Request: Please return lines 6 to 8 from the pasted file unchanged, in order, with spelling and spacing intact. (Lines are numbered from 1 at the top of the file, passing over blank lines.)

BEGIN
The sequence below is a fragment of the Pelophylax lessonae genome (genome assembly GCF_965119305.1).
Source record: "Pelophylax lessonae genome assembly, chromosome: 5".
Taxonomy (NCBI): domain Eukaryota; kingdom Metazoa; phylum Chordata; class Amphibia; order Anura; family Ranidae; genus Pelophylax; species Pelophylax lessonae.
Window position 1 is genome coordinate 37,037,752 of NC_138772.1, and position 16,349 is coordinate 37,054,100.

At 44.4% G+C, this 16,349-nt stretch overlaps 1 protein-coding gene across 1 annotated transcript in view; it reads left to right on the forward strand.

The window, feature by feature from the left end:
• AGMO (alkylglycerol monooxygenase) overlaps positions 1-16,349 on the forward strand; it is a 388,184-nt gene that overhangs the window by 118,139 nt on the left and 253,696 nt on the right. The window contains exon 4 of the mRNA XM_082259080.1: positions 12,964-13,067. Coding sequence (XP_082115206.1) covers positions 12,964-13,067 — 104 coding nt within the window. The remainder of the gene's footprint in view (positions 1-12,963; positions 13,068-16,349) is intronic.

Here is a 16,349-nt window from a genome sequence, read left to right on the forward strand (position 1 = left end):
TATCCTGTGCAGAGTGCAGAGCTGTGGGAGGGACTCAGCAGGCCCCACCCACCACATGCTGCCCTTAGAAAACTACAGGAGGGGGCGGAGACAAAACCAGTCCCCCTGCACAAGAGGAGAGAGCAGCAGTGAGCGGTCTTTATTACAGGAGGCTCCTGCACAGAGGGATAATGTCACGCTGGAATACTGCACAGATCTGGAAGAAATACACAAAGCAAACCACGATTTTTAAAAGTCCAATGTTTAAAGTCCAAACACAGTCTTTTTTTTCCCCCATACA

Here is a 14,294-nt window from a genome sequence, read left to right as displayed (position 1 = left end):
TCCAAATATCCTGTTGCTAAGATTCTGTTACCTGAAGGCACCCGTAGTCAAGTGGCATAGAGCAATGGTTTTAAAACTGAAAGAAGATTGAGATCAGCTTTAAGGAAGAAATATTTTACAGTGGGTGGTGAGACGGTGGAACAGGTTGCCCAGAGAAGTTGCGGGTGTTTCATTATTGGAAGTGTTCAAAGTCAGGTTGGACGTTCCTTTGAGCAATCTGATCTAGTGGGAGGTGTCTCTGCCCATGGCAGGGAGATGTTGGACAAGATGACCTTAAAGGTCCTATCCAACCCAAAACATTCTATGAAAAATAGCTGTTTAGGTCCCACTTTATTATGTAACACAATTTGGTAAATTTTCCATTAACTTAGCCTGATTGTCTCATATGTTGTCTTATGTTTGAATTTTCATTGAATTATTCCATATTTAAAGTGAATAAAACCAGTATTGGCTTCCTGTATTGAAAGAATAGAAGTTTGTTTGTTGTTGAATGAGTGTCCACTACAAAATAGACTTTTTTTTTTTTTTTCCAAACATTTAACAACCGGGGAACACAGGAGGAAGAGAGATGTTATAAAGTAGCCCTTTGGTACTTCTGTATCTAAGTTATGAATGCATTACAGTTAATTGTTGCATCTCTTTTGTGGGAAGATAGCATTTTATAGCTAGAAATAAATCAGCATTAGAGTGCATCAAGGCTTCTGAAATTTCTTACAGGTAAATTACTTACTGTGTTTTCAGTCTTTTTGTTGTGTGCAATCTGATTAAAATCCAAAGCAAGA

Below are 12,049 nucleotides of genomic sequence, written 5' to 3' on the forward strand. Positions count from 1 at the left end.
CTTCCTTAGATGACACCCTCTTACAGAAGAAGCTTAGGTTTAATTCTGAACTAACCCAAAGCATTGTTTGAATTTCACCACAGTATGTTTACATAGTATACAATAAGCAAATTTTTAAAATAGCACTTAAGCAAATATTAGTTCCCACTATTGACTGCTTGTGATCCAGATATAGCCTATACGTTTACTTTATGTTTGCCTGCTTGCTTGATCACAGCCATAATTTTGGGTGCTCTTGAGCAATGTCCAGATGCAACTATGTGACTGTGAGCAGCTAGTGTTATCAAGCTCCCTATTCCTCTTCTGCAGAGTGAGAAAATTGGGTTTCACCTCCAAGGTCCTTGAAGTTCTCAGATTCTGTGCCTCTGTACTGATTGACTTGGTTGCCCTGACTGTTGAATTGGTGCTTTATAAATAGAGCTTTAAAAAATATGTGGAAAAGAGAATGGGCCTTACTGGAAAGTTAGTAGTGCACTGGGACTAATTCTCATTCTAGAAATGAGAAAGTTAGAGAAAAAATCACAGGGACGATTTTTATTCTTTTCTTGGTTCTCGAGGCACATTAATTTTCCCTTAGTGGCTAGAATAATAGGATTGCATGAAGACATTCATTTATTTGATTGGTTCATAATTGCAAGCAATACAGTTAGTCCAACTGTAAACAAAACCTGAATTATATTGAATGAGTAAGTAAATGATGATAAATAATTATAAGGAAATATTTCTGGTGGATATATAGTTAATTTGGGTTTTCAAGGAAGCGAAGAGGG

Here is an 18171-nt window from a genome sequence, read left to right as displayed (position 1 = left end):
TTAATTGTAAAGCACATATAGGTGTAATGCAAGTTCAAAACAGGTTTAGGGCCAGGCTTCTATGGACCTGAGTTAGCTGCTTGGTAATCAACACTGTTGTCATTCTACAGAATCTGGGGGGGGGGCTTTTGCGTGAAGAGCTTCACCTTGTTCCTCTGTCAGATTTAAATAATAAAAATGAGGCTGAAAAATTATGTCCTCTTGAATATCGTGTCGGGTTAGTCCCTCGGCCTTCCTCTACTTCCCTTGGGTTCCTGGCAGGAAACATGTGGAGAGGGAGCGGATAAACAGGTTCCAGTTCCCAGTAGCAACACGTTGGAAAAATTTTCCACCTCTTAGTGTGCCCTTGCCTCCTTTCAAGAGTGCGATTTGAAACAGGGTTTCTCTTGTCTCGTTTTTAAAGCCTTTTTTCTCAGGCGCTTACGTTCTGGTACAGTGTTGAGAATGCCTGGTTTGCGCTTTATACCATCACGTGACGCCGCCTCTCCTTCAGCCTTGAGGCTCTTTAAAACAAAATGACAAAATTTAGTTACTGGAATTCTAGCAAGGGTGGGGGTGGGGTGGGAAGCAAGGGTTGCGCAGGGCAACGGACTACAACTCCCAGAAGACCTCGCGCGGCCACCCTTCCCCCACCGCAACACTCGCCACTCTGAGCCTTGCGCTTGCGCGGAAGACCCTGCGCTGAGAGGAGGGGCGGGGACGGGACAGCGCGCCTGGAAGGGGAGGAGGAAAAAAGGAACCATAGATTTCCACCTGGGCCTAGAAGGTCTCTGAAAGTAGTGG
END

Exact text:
The window, feature by feature from the left end:
• AGMO (alkylglycerol monooxygenase) overlaps positions 1-16,349 on the forward strand; it is a 388,184-nt gene that overhangs the window by 118,139 nt on the left and 253,696 nt on the right. The window contains exon 4 of the mRNA XM_082259080.1: positions 12,964-13,067. Coding sequence (XP_082115206.1) covers positions 12,964-13,067 — 104 coding nt within the window. The remainder of the gene's footprint in view (positions 1-12,963; positions 13,068-16,349) is intronic.

Here is a 16,349-nt window from a genome sequence, read left to right on the forward strand (position 1 = left end):